10 Walks to Take When You Study Abroad in Sydney

Aug 11, 2015 1:30:00 PM / by Stephanie Sadler

Walking can be one of the best ways to discover a new city away from the tourist trail, understand its layout and observe the everyday life of locals. Download some offline Google maps, pull on a pair of sneakers and head out the door for some fresh air and exercise. Here are 10 of our favorite routes to explore when you study abroad in Sydney.

1. BONDI TO COOGEE. The Bondi to Coogee walk is a coastal cliff walk with great views of the eastern suburbs’ beaches - Tamarama, Bronte, Clovelly and Gordon's Bay. Along the 6km walk, you'll see stunning views from the cliffs including rock pools, bays and beaches and parks. It is also the venue for Sculpture by the Sea, which runs from October to November each year and features over 100 sculptures by artists from Australia and around the world. The walk is considered a medium grade walk; however, there are plenty of rest stops and beaches along this coastal track to keep you refreshed and energized. (website)

Sculptures By The SeaPhoto: Sculpture by the Sea, Sydney by Nicki Mannix

2. MANLY LAGOON TO NORTH HEAD WALK. North Head Sanctuary is a world of its own with diverse wildlife and plants and stunning views of the city all within walking distance of Manly Lagoon. Take advantage of the lookouts along the walk which are great vantage points for the August to October whale migration or just a virtual postcard home to Mum! (website)

North Head Sanctuary, Manly, NSW, Australia
Photo: North Head Sanctuary, Manly by Jeff Turner

3. MANLY TO SPIT BRIDGE WALK. Looking for a different angle for your travel selfies? Put on your exercise gear and hit the Manly Scenic Walkway, a well-maintained track with beautiful views over Middle Harbour. If you have time, the side trips down to Grotto Point and up to Arabanoo Lookout are definitely worth the effort. If it all sounds like too much exercise, don't worry! There are plenty of opportunities to stop for ice cream along the way. (website)

Sydney, Middle Harbour, Long Bay
Photo: Middle Harbour, Sydney by Julia Gross

4. RAZORHURST. Modern King’s Cross, a suburb with a bit of a bad rap, has nothing compared to the den of iniquity that it was in the 1920s. Grab your smartphone and relive it today, dodging criminals armed with cut-throat razors as you scour the streets for sly grog (illegal alcohol). There is a dedicated app for this tour that takes us back to the days of Darlinghurst's Razor Gangs, so make sure you pick it up and really live by the saying “there’s an app for that”. (website)


5. DOMAIN WALK. If you're worried that you don't have enough #photosformum, this easy two hour walk will provide you with everything you need and more. Start at the Opera House and follow the shoreline of Farm Cove around to Mrs Macquarie's Chair to enjoy panoramic views of the harbour, from the Heads through the city skyline to the Harbour Bridge and Opera House. If you're getting sweaty, stop off for a swim at Boy Charlton pool, then dry off by walking through the Domain and the back of the Botanic Gardens. The walk is a pretty good crash course in Sydney tourism with a hefty side of classic architecture. Perfect for one of those "I'm so lucky" moments you'll have multiple times when you study abroad in Sydney. (website)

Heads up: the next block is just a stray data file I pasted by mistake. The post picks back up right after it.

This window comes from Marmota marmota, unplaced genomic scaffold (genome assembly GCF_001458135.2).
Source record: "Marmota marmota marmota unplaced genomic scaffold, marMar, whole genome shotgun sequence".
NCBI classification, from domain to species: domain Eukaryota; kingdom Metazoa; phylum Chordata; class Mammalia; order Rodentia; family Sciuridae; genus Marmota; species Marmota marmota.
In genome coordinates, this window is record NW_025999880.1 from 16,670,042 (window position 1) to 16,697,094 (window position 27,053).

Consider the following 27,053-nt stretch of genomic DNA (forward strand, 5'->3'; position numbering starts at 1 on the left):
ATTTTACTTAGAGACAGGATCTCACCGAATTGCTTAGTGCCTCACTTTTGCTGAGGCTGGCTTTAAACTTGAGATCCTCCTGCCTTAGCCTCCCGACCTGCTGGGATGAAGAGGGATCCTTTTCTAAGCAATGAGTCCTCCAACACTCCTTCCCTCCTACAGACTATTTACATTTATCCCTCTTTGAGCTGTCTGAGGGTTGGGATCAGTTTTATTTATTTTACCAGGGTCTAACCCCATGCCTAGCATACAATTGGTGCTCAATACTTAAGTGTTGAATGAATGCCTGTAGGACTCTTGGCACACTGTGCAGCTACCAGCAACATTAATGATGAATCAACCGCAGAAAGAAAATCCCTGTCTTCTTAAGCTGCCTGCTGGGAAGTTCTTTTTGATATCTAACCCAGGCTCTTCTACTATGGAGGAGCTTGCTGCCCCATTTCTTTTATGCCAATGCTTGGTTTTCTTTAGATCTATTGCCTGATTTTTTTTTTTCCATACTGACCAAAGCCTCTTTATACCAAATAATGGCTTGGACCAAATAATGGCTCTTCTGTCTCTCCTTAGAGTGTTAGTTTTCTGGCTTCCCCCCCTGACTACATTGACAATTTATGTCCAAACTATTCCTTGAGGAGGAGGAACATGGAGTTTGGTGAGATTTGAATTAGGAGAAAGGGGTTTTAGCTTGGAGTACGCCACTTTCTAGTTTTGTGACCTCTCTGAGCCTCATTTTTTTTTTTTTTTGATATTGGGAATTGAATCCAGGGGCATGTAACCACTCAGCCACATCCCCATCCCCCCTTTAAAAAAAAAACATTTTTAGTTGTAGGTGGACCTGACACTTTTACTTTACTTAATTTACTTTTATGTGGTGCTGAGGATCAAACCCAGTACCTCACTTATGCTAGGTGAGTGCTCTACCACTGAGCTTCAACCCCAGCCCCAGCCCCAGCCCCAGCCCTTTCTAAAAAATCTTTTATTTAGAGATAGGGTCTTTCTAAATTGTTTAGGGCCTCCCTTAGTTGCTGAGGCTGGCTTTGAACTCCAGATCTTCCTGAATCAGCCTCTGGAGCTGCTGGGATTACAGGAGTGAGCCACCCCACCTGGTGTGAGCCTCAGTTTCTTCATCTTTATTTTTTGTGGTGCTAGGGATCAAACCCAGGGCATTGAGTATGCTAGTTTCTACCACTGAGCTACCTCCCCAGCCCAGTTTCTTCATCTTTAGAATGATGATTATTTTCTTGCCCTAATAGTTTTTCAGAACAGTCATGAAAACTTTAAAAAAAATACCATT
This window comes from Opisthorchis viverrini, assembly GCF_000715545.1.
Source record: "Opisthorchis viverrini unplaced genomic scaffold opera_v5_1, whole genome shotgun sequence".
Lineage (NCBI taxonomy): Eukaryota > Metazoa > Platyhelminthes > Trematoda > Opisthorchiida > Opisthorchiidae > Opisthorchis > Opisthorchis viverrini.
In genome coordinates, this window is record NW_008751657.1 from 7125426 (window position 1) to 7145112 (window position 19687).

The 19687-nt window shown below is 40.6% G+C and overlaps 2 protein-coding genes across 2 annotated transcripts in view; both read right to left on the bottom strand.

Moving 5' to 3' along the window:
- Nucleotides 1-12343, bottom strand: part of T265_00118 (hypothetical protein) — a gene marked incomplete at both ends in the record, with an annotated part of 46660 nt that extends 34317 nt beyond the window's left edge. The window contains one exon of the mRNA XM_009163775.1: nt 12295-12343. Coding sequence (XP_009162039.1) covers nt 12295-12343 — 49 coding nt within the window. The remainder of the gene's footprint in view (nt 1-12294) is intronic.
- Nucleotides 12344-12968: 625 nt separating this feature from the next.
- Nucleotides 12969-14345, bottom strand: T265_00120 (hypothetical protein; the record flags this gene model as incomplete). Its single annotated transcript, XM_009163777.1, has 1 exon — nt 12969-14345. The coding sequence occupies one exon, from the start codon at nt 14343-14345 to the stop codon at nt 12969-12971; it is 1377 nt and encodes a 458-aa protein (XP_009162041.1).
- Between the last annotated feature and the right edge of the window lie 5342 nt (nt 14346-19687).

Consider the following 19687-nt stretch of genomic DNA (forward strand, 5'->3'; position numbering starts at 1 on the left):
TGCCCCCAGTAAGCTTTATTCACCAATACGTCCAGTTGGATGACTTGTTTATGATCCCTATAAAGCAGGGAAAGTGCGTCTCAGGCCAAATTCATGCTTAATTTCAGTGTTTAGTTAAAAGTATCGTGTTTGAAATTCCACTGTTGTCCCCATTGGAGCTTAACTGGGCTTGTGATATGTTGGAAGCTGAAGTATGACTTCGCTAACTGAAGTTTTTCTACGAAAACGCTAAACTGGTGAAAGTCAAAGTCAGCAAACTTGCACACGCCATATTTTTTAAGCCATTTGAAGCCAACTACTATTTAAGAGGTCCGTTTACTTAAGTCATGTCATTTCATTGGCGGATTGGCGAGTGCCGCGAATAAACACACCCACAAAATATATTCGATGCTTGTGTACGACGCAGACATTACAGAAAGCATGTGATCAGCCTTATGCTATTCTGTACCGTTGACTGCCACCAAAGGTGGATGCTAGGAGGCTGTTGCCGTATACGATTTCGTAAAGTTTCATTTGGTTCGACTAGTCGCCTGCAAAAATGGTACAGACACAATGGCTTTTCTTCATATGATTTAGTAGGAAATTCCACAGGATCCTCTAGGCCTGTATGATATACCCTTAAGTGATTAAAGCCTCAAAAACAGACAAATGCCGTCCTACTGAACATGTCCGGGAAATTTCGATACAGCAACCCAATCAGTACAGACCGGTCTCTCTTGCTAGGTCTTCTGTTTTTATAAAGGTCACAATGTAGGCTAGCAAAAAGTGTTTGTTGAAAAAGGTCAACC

Andrew (Boy) Charlton pool in Sydney
Photo: Boy Charlton Pool by Esme Vos

6. ANZAC BRIDGE TO PYRMONT BRIDGE. Lovers of seafood beware: you will be eating from go to whoa between these two bridges. You’ll travel right around the gourmet Pyrmont with harbour views to your left and urban views to your right. You’ll go past the Sydney Fish Market, Darling Harbour and the beautiful Cockle Bay and you’ll be embracing the cool sea breeze all along the way. It’s about 4km so you could rush it in an hour, but why would you do that when you can meander for a day? (website)

Prawns - Sydney Fish Market
Photo: Sydney Fish Market by Alpha

7. COCKATOO ISLAND. Catch the ferry to the largest island in Sydney Harbour! Hand built by convicts, the island was one of Australia’s biggest shipyards for over a century, and was also used as a prison, reform school and air raid shelter. Now, it’s a UNESCO World Heritage Site and the only harbour island where you can spend a few hours or stay overnight. Go take in the gorgeous sunset and sunrise over the unique city skyline. (website)

Cockatoo Island
Photo: Cockatoo Island by Dave Keeshan

8. BALLS HEAD RESERVE. See Australian Bushland right in your backyard at Balls Head Point (now now, we’re all adults here). Just 10 minutes away from Waverly station you can begin a trek past shore caves, an Indigenous Waterhole and wind up for lunch at one of the public barbeques. Just make sure you bring your own snags! (website)

Sydney CBD
Photo: View from Balls Head Reserve by Andrea Schaffer

9. CIRCULAR QUAY TO BOTANIC GARDENS. Just a quicky to showcase the best Circular Quay has to offer, this is a mid-afternoon stroll past some iconic sites dotted around the ferry terminal. The Museum of Contemporary Art and the Art Gallery of NSW are just two of the architectural marvels you can see on your way to lush, fragrant botanical gardens. This walk will only take about an hour but who knows? You might get side-tracked and disappear for half the day! (website)

Museum of Contemporary Art, Sydney
Photo: Museum of Contemporary Art, Sydney by Simon_sees

10. CHINA HEART. Another for you technophiles, the China Heart app will take you into the winding streets of Sydney’s Chinatown. With oral histories, clues and great location suggestions you’d be barmy to miss out on this quick look at one of the best cultural (and foodie!) districts that Sydney has to offer. (website)

Image: China Heart App

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Topics: Sydney, Australia